"Pete Dunne has taught birding to beginners for years, but he has never found the right book to help them get started. Now the popular birding author identifies the skills and tools available to people with any amount of interest--great or small-- in bird watching. Beginning with backyard birding and moving through a quick but comprehensive survey of tools of the trade, Dunne outlines ten basic, simple steps in bird identification that can make a birder out of the most casual of observers. He goes on to show beginning birders how to use their skills to explore new horizons through birding by ear, birding by telescope, and finding and identifying rare or difficult birds."
"In celebration of the centennial of Roger Tory Peterson's birth comes a historic collaboration among renowned birding experts and artists to preserve and enhance the Peterson legacy. This new book combines the Peterson Field Guide to Eastern Birds and the Peterson Field Guide to Western Birds in one volume, filled with accessible, concise information and including almost three hours of video podcasts to make bird watching even easier."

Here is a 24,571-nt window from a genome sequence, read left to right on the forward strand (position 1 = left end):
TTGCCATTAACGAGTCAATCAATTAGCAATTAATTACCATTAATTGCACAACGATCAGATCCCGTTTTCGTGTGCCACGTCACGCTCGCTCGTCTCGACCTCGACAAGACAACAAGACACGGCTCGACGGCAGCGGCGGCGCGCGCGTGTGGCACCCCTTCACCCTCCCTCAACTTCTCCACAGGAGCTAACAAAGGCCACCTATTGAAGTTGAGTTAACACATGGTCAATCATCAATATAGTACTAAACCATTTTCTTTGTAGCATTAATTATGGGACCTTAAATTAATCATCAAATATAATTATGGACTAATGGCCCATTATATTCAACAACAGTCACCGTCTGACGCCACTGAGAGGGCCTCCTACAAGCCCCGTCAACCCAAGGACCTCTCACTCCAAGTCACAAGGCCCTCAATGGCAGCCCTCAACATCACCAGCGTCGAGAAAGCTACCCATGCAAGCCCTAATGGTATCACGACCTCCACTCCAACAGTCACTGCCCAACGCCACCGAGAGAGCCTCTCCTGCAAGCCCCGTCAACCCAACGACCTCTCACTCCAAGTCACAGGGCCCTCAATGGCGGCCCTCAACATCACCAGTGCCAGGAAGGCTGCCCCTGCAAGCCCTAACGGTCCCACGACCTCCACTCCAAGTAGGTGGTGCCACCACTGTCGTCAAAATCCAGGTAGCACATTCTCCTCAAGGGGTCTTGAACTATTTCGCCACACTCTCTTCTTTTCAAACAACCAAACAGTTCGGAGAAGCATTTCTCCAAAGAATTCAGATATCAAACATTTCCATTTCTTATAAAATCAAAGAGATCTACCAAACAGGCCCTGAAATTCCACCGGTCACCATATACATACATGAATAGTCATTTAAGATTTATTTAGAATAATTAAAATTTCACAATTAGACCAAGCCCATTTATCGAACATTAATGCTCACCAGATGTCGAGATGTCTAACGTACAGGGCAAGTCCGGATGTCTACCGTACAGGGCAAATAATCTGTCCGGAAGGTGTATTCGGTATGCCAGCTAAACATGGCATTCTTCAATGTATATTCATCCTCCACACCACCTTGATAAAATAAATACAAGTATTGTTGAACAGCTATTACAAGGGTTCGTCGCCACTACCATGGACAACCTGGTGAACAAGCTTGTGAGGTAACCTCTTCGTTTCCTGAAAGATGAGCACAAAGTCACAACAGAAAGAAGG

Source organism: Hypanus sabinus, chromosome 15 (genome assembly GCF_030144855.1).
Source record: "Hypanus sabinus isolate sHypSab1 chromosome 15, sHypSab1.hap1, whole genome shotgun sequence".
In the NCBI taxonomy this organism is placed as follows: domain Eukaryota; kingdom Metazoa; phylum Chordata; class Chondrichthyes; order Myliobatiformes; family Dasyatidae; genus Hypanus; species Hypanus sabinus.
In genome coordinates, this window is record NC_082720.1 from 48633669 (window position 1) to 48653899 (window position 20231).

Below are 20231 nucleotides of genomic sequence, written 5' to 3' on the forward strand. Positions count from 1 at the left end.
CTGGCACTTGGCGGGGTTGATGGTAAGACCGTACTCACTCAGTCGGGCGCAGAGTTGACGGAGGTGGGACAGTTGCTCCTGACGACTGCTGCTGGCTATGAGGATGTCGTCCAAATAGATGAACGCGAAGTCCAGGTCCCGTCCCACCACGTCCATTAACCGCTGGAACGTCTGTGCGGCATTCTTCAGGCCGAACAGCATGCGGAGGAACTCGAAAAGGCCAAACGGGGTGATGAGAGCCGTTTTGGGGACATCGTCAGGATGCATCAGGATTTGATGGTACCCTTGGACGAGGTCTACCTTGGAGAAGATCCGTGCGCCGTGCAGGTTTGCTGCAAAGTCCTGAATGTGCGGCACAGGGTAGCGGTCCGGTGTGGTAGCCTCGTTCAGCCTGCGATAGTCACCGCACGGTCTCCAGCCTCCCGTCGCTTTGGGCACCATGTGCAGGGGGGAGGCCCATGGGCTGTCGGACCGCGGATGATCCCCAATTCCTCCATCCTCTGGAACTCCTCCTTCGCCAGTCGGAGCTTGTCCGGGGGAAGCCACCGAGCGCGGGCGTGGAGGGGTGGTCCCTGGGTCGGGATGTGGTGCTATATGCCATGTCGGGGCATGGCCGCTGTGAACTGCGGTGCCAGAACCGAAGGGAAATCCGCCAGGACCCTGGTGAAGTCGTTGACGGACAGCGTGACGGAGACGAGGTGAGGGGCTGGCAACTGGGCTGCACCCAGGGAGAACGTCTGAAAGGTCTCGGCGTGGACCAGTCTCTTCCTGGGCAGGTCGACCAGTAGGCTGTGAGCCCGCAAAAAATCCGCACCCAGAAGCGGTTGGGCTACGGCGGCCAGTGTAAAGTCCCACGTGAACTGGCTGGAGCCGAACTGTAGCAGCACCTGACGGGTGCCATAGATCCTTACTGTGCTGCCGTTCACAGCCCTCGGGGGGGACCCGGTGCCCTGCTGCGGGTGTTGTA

"As they watch Pale Male, a remarkable young red-tailed hawk, woo and win his first mate, they are soon transformed into addicted hawk-watchers. From a bench at the park's model-boat pond they observe the hawks building a nest in an astonishing spot--a high ledge of a Fifth Avenue building three floors above Mary Tyler Moore's apartment and across the street from Woody Allen's. The drama of the Fifth Avenue hawks--hunting, courting, mating, and striving against great odds to raise a family in their unprecedented nest site--is alternately hilarious and heartbreaking."
"This is a true story of two unusual individuals: County, a robin who chooses to share her life with a human, and Linda Johns, an artist, who was happy to accommodate her. Through the pages of this book, the reader shares the mysterious realm of an intelligent and responsive creature of the wind."